When does a reverse mortgage have to be paid off?

One of the great features of a reverse mortgage is that the loan does not have to be paid off until the last borrower is not living in the property as their primary residence. That means, as long as one of the borrowers is living on the property, no payments will ever have to be made.

Here are the events that trigger the loan to become due and payable:

  1. The last borrower moves out of the property.
  2. The last borrower passes away.


In both cases, the borrower or family needs to assess the value of the property and the balance of the loan. If there is equity in the house, then the property should be put on the market for sale or if the family wants to retain the property, they will obtain their own financing to pay off the balance owed on the reverse mortgage.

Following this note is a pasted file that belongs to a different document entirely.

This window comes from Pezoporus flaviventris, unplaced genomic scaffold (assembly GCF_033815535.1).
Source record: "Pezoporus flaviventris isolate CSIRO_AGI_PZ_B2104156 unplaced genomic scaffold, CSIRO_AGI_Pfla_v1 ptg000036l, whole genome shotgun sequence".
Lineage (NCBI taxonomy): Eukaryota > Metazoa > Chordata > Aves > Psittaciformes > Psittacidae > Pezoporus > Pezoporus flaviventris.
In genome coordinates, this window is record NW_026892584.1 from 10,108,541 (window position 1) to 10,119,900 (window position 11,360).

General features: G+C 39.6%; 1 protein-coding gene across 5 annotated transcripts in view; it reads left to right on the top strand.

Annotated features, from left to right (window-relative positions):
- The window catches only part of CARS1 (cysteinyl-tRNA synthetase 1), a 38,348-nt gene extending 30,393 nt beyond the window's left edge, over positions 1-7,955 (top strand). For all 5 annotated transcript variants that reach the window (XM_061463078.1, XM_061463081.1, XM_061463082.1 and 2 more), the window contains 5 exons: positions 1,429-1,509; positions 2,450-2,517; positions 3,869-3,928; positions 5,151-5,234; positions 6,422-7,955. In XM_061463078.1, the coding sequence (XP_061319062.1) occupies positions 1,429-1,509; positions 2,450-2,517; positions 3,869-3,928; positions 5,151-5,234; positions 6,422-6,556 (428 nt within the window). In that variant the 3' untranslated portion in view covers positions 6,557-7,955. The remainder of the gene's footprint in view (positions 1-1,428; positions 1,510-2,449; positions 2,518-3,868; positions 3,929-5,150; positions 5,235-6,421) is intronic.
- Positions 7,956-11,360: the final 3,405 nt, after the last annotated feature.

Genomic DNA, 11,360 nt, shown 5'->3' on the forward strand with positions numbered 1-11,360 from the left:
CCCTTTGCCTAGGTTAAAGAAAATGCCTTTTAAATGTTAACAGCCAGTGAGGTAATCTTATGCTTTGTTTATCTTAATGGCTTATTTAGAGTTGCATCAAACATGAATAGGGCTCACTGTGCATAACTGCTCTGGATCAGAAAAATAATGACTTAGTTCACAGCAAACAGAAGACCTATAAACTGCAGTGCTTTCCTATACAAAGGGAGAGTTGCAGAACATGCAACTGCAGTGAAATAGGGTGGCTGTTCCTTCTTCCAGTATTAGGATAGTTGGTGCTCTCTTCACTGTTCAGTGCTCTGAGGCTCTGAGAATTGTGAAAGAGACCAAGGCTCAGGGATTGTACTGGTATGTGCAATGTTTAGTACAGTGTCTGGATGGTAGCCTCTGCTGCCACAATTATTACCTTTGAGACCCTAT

If the heirs decide to sell, then at the close of escrow, the loan will be paid off…the same as any other mortgage…and the remaining proceeds will go to the borrower or heirs.

If there is no equity, then the bank should be contacted to let them know they can have the property back. Remember that when the bank takes back the property there is no recourse to the property or heirs.

In either situation, the bank should be immediately notified. They will be more likely to work with you, allowing ample time to market and sell the property…Remember, communication is the key.

One last tip: many times I get calls from families or realtors asking what is owed on the property. Always refer to the last reverse mortgage statement. The statement will give you that amount. The deed of trust will always have an amount higher than the actual loan amount…and that is not the amount owed back.

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